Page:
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By Diganta Chakrabarti
In October 2018, a Reuters report revealed that global e-commerce leader Amazon had to quietly discard an Artificial Intelligence (AI) algorithm, developed in-house for hiring employees – when they realized that the tool discriminated against women candidates, particularly for technology jobs. The Seattle, USA headquartered organisation, with more than 575,000 employees across the globe at the time of this report being published, had been using this contentious programme for years for its recruiting process. For a company renowned for setting benchmarks in the use of advanced technology in its operations, the evidence of gender-bias in its AI application must have been uncomfortable, to say the least. Whereas this exposure came as a nasty surprise to many, it gave credence to sceptical anti-AI activism on the other side. The report definitely intensified the already existing debate about the effectiveness of AI for hiring.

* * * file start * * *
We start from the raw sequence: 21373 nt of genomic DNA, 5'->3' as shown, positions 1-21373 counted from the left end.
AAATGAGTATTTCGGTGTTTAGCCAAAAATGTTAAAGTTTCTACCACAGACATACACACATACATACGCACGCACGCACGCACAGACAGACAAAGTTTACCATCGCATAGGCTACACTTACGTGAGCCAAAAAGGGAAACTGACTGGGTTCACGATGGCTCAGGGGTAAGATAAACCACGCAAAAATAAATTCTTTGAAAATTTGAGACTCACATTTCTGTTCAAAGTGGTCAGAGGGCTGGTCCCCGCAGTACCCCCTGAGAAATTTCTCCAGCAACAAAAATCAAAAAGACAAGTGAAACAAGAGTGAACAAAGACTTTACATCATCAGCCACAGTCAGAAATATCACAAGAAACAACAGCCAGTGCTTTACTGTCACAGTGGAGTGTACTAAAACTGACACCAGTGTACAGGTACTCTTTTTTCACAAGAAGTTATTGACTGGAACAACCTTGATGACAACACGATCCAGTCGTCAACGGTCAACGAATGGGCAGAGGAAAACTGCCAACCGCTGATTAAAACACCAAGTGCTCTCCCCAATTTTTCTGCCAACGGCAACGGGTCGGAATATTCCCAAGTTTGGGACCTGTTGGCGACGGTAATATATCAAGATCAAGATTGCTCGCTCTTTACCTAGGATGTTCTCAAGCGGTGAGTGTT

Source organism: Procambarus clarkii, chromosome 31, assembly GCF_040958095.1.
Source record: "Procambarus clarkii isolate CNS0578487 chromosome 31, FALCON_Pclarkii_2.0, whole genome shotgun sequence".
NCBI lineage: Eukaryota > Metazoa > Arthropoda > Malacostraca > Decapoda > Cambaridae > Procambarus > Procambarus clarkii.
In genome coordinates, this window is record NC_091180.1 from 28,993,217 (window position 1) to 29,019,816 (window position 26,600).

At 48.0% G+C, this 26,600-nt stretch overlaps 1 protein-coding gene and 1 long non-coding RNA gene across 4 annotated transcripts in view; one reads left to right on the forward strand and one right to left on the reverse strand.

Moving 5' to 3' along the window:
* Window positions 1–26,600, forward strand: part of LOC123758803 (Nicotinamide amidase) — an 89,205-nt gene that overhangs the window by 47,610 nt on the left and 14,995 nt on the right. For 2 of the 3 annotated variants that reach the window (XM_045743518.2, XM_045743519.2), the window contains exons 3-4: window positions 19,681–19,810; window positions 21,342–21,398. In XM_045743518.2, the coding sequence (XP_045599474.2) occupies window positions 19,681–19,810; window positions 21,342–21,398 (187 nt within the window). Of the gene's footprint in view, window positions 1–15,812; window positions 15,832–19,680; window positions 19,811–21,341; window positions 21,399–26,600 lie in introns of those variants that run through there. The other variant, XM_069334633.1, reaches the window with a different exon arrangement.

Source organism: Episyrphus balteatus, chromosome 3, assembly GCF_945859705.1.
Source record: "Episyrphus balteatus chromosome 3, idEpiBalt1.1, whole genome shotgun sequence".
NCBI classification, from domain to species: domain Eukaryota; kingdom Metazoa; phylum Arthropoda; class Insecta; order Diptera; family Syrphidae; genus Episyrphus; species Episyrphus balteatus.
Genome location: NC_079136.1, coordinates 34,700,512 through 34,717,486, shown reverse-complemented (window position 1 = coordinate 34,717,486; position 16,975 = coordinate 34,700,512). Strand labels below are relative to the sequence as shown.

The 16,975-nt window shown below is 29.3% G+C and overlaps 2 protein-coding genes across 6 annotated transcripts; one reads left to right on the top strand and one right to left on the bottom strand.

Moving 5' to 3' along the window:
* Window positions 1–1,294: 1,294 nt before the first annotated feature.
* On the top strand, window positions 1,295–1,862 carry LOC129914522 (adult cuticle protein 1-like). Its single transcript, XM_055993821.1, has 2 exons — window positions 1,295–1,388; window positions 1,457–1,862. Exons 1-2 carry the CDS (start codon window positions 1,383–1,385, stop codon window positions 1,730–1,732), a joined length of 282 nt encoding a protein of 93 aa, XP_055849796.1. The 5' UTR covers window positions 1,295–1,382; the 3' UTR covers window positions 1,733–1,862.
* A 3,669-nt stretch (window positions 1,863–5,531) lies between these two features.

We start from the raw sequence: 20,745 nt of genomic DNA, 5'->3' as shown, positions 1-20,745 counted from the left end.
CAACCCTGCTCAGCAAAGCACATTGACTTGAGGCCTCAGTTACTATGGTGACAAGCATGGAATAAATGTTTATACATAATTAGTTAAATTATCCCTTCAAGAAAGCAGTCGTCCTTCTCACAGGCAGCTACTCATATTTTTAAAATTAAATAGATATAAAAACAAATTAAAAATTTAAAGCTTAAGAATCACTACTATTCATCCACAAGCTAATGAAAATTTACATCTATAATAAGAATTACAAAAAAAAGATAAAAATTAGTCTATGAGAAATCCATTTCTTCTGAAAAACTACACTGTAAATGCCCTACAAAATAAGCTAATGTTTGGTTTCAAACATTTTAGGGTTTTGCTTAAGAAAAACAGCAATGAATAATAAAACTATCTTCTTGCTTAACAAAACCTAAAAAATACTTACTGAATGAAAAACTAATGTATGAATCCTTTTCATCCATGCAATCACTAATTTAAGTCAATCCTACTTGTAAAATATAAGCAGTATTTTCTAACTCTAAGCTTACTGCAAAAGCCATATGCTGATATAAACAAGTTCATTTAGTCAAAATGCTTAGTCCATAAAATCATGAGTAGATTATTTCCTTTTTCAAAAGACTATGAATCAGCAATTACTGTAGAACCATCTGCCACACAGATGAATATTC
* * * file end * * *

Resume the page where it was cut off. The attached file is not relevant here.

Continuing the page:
Actually, developments at Amazon did not surprise many experts who had already warned about the grey (or is it dark?) side of the ever-expanding application of AI in hiring. Around the world, the application of AI in staffing industry is now ubiquitous – and the practice is not only limited to large global MNCs like Amazon. Undoubtedly, human resource departments of organisations and staffing/executive…
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